Dear QR Codes

A QR Code sits next to the words "Dear QR Codes"

No one appreciated you when you were first invented in 1994, in fact until we hit a global pandemic barely anyone knew who you were. 

Now everyone and their mother (and grandmother) now knows how to “scan” a QR code to open a restaurant menu or view happy hour specials. 

With your 28 year history, we can’t help but ask ourselves, what’s next for these nifty little squares?

Meet the Dynamic QR Code

Chances are if you’ve been out to eat pretty much anywhere within the past three years, you’ve run into a QR code. Ditto with junk mail, billboards, etc. etc. You name it, QR’s on it.

Only problem? Say you’ve printed off 5,000 direct mailers and then decided you would rather direct your viewers to a different page. Or maybe you forgot to add a UTM to your QR code. If it’s a stagnant QR, you’re SOL. But if it’s dynamic? Oh, ho ho. Have we got news for you.

Dynamic QR codes are just that…dynamic—they let you change where they go, what they tell your analytics, and even how quickly users get there, all without reprinting those direct mailers. Sure, the standard, run-of-the-mill stagnant QR codes are probably fine if you’re working on a small scale or always pointing to the same destination. But if you’re looking to shake things up? Dynamic’s where it’s at.

All the QRs in All the Right Places

Yeah, we’re goin’ down…

Have you noticed how QRs just seem to show up…everywhere? And we mean everywhere. It’s kind of like when bacon was big and Burger King came out with that bacon sundae. Are we the only ones who are scarred by that? 

People are using QR codes without thinking about how they use them. Case and point? Billboards. Okay, yes, we know everyone has their phones on them at all times. But by putting a QR code on a billboard, your company is actively asking someone to pull out their phone, scan the code, and check out your content all while they’re driving! We know passengers exist, but let’s be real. Every car has a driver. Passengers aren’t a guarantee.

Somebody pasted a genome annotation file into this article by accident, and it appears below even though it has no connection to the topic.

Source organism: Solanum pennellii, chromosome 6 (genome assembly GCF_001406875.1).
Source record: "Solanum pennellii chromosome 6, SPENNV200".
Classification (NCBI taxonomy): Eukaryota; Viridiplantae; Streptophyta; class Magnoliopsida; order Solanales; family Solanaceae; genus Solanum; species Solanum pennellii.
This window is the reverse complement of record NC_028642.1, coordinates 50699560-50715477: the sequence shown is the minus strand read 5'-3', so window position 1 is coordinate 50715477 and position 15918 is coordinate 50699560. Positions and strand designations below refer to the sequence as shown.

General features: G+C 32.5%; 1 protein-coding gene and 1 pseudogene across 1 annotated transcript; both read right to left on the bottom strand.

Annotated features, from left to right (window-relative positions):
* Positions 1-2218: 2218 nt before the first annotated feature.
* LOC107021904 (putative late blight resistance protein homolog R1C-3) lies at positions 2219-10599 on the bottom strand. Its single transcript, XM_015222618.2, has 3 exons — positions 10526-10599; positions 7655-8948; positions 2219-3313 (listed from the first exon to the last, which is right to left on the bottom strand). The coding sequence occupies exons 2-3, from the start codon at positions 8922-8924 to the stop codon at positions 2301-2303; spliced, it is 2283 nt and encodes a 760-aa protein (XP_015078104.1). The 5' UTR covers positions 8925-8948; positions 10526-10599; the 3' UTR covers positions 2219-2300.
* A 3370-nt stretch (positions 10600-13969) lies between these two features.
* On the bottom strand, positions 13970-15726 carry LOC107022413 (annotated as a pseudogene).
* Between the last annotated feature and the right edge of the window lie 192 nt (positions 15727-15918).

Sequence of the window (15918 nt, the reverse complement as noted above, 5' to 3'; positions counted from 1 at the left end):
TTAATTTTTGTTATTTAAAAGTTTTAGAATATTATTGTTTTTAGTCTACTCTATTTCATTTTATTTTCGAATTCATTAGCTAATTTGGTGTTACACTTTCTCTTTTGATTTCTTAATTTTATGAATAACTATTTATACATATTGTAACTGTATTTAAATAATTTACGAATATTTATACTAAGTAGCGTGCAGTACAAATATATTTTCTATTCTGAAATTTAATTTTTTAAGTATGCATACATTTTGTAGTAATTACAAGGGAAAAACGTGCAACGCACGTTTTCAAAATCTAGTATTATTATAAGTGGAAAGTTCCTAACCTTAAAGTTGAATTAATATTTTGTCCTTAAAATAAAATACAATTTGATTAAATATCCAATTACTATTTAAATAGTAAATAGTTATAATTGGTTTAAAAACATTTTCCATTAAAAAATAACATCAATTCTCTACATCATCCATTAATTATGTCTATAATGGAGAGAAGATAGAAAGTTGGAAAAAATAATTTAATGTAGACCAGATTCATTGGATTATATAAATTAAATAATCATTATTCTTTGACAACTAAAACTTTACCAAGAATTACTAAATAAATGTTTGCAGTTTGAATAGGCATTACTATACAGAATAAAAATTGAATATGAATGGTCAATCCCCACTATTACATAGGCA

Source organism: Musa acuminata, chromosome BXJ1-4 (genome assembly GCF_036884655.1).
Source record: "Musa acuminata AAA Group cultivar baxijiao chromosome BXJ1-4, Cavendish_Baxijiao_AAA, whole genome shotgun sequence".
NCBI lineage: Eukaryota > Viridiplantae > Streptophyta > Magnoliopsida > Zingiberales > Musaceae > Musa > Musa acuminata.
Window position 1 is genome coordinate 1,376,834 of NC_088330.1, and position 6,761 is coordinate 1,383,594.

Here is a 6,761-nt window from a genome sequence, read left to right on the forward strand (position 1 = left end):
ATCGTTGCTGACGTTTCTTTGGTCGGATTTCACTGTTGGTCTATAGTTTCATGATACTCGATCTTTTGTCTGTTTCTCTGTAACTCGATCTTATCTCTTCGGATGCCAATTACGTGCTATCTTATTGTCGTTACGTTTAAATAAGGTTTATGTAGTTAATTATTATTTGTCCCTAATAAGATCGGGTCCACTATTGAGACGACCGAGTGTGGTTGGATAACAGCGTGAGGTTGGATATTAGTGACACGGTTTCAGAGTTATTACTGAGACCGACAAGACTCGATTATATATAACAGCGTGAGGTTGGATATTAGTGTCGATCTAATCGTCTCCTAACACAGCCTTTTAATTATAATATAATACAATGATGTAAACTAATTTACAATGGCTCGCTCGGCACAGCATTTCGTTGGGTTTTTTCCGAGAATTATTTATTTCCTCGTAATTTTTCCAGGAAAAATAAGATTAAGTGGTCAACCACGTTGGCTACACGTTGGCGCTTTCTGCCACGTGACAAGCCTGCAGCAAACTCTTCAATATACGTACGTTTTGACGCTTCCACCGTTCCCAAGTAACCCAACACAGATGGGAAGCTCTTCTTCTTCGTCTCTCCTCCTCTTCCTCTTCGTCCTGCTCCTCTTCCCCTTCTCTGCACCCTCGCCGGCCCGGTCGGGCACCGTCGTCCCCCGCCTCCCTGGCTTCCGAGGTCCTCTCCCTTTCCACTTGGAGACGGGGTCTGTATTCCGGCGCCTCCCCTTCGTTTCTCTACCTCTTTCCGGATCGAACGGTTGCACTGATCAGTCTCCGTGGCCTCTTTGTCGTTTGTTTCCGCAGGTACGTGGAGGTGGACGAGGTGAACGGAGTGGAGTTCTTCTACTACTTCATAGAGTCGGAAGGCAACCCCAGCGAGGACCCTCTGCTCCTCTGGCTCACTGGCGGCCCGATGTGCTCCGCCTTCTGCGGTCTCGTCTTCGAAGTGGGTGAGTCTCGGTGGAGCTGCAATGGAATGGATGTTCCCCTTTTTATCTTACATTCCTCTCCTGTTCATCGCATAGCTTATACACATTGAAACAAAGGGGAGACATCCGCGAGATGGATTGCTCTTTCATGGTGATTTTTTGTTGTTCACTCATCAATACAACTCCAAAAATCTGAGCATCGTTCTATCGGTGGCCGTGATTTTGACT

So where should these monochrome buddies show up? Places that are easy (and safe) to access. We’d love to see more dynamic QR codes on landmark plaques that lead to more info about the historical site you may be standing at. Or maybe a QR on an advertisement prompting someone to enter a raffle or to download a coupon. Have phone in hand? Will scan.

Everything’s QR in the Future

There are still a lot of people who have zero idea what to do when they see that little box. We’re not sure where you’ve been the last 3 years, but apparently it’s someplace without technology and a pandemic.  

So, for that technically inept friend, keep listing URLs next to the QR code. That way Grandma or your uncle who still uses a Nokia (somehow) can access the content you want them to without getting frustrated. Less barriers, more actions. It’s that easy.

QR codes are not going anywhere, they’ve already made it 28 years. We can’t wait to see what they do in the next decade. 

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